Noah Berger/ap It’s Hard To Predict How Trump Will Proceed.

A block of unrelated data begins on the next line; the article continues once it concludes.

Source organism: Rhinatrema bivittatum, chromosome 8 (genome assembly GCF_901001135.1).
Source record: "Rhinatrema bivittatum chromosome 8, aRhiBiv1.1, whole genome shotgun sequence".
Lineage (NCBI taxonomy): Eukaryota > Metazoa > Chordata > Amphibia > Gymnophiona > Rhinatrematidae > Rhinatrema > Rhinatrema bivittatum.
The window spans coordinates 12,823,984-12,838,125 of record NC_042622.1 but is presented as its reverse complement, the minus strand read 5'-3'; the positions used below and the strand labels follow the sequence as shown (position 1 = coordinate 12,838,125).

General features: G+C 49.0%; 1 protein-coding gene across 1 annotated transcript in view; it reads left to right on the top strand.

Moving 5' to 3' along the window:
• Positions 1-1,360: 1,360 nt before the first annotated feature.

Google Play That approach would potentially satisfy both conservatives who support legalization and conservatives who respect the political powers reserved for the state governments rather than the federal government under the US Constitution. The decision would leave marijuana legalization advocates on both sides of the aisle happy. There is a middle ground. Trump might support states’ rights on paper, while finding other ways to undermine the legal marijuanaindustry. Many of these options are remnants of President Barack Obama’s administration, which was also soft on marijuana reform. His administration may very well preserve marijuana’s Schedule I classification, which makes it difficult for scientists to get their hands on the drug for research. The federal government might penalize banks that take money from companies that work in weed, and make it more difficult for those “ganjapreneurs” to do business. (While the Department of Justice largely stays out of the way of marijuana-focused companies that abide by state laws, few banks and credit unions take the risk of opening accounts for those entrepreneurs.) The Department of Justice might shape the market by raiding a dispensary or two in states where they’re legal to operate, sending waves of fear throughout the industry. Police officers arrest a pro-marijuana protester outside Oaksterdam University in Oakland, California, in 2012. Noah Berger/AP It’s hard to predict how Trump will proceed. The real-estate billionaire has flip-flopped on the issue throughout his public life.

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